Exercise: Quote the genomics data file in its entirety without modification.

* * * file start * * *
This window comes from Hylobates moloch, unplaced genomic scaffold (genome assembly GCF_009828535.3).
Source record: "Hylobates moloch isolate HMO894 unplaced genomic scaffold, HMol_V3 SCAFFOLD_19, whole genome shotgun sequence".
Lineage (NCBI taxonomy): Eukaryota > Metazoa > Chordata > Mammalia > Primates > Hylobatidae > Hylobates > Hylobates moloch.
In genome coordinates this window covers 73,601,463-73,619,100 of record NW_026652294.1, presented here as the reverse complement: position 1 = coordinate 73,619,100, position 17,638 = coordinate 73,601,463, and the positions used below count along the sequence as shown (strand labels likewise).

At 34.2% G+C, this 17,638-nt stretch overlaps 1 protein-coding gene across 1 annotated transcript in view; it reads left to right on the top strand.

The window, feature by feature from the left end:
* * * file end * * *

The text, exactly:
This window comes from Hylobates moloch, unplaced genomic scaffold (genome assembly GCF_009828535.3).
Source record: "Hylobates moloch isolate HMO894 unplaced genomic scaffold, HMol_V3 SCAFFOLD_19, whole genome shotgun sequence".
Lineage (NCBI taxonomy): Eukaryota > Metazoa > Chordata > Mammalia > Primates > Hylobatidae > Hylobates > Hylobates moloch.
In genome coordinates this window covers 73,601,463-73,619,100 of record NW_026652294.1, presented here as the reverse complement: position 1 = coordinate 73,619,100, position 17,638 = coordinate 73,601,463, and the positions used below count along the sequence as shown (strand labels likewise).

At 34.2% G+C, this 17,638-nt stretch overlaps 1 protein-coding gene across 1 annotated transcript in view; it reads left to right on the top strand.

The window, feature by feature from the left end: